Jeffrey Lendrum, 56, a prolific egg smuggler, was stopped in June last year with the eggs, as well as two which had already hatched in transit.
He had arrived in London from South Africa carrying two rare vulture eggs as well as others from rare and endangered birds of prey including vultures, eagles, hawks and kites, worth up to £100,000.
Lendrum, who has Irish and Zimbabwean citizenship, has a series of bird smuggling convictions spanning decades.
Most recently, in October 2015 he was sentenced to four-and-a-half years in prison for theft and smuggling after being found caught carrying four rare peregrine eggs in Sao Paulo but was was released on bail pending appeal and promptly fled the country.
In 2010, he was caught trying to smuggle 14 rare peregrine falcon eggs out of the UK after being intercepted at Birmingham airport when a cleaner noticed him acting suspiciously.
Officers found eggs in socks that were bound to his body to keep them warm. He said the strapping was to help cure his back pain, later admitting stealing them from a nest on the side of a mountain in south Wales.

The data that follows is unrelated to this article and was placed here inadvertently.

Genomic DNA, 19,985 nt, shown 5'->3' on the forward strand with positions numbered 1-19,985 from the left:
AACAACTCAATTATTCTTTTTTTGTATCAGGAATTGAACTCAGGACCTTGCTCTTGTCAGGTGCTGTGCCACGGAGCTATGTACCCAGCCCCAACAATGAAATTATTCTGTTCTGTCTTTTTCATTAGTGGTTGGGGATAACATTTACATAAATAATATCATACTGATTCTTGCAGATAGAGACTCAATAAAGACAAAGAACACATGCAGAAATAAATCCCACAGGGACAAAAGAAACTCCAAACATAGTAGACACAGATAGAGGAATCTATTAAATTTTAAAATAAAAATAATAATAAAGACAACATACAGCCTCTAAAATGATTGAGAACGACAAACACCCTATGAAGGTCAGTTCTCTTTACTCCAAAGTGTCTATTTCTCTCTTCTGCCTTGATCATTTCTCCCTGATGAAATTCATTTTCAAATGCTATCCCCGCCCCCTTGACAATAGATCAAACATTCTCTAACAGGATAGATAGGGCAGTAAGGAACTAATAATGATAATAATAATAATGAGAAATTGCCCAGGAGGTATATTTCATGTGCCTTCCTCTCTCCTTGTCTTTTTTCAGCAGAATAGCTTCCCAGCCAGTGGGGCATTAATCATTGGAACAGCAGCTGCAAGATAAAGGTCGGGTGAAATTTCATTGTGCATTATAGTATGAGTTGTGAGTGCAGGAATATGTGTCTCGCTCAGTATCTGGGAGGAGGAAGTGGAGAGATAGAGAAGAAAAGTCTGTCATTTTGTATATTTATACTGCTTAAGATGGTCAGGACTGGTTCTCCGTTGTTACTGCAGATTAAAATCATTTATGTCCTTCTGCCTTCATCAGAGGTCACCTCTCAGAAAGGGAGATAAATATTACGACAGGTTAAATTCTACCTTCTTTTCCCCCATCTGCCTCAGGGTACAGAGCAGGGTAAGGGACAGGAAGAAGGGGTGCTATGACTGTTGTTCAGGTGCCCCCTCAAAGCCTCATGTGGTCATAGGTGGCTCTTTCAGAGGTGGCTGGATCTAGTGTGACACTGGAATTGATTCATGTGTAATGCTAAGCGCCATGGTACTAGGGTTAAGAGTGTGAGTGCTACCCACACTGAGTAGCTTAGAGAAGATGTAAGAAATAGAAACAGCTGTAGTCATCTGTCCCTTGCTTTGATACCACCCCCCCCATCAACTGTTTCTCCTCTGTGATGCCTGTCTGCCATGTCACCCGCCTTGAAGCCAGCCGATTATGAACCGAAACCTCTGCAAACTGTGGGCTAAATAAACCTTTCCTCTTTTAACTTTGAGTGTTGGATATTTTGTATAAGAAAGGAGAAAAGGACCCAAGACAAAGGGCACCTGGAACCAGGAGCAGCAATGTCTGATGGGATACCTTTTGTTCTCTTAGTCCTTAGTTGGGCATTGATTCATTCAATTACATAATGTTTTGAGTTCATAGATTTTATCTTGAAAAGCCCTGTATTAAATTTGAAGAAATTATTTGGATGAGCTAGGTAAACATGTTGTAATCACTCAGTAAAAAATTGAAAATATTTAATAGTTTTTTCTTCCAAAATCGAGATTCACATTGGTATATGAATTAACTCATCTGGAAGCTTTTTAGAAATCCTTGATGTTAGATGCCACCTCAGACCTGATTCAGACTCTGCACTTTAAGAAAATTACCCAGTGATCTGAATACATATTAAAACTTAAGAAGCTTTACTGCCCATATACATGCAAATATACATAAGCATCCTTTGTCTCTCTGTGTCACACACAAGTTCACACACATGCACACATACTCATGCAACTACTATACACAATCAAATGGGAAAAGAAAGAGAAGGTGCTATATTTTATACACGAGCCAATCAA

He also has previous convictions in Zimbabwe and Canada.
Lendrum has always insisted that he was motivated solely by compassion.
"The whole media has portrayed me as the Pablo Escobar of the falcon-egg trade," he complained.
Lendrum was remanded in custody on Tuesday after pleading guilty to four counts of evasion of a restriction and was warned he faces a lengthy jail sentence.
He insisted he brought the eggs into the country to protect the birds because their natural habitat was being destroyed and his lawyer claimed he had always intended to declare them on arrival at Heathrow.
But Sean Sullivan, prosecuting said: "He was illegally importing rare birds of prey in the UK.
"He did so not out of any concern for the for their well-being, but for financial gain, that financial gain being significant."
Judge Neil Sanders said: "There was an incongruity of the whole account."
Lendrum will be sentenced on Wednesday.
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